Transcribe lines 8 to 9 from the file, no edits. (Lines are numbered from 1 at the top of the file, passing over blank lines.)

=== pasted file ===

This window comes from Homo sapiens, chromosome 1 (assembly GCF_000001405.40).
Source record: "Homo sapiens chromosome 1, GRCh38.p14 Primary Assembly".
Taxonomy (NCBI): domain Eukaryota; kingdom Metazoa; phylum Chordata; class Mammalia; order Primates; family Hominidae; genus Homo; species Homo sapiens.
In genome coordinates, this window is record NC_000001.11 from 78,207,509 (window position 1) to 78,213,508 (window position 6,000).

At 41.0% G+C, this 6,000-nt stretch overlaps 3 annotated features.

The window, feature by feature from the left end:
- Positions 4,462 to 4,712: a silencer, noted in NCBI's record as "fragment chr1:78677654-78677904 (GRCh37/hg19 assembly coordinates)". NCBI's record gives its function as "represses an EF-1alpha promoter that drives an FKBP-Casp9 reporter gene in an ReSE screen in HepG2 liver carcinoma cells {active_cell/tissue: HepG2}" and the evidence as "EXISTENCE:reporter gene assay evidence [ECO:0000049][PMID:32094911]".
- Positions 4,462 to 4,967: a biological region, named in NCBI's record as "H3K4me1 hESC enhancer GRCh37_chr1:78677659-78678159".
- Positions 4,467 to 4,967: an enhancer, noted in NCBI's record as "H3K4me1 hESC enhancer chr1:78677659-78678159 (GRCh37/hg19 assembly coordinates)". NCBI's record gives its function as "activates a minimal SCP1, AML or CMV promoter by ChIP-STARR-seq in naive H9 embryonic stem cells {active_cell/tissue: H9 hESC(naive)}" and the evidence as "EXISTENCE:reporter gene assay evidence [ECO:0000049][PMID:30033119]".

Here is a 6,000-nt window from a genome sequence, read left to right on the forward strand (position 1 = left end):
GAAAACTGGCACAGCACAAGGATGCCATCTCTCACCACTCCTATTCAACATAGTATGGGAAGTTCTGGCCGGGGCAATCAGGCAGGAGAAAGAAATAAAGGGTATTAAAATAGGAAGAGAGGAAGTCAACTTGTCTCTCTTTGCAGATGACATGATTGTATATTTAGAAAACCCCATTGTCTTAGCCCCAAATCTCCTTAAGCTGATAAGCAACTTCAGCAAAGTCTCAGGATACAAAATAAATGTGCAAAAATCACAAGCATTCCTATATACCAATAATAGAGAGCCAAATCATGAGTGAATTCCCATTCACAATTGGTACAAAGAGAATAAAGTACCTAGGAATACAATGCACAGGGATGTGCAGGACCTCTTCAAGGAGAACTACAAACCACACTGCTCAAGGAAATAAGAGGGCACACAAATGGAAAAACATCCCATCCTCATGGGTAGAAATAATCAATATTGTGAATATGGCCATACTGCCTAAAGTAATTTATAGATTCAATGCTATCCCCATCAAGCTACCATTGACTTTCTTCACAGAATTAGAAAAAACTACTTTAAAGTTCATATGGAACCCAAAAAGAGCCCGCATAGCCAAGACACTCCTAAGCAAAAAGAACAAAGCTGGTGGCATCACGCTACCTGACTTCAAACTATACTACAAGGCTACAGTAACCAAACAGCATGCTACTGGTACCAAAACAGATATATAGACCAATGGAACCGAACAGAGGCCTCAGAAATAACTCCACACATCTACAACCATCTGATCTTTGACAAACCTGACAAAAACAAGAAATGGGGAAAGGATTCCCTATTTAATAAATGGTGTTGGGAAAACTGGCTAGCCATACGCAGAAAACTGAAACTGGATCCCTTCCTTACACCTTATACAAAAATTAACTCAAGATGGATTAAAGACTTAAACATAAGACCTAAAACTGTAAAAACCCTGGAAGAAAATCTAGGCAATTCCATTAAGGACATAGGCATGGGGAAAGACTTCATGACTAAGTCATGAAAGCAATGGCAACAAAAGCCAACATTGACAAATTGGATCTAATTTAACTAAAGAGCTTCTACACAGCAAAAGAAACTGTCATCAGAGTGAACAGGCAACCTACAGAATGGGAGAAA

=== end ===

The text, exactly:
- Positions 4,462 to 4,967: a biological region, named in NCBI's record as "H3K4me1 hESC enhancer GRCh37_chr1:78677659-78678159".
- Positions 4,467 to 4,967: an enhancer, noted in NCBI's record as "H3K4me1 hESC enhancer chr1:78677659-78678159 (GRCh37/hg19 assembly coordinates)". NCBI's record gives its function as "activates a minimal SCP1, AML or CMV promoter by ChIP-STARR-seq in naive H9 embryonic stem cells {active_cell/tissue: H9 hESC(naive)}" and the evidence as "EXISTENCE:reporter gene assay evidence [ECO:0000049][PMID:30033119]".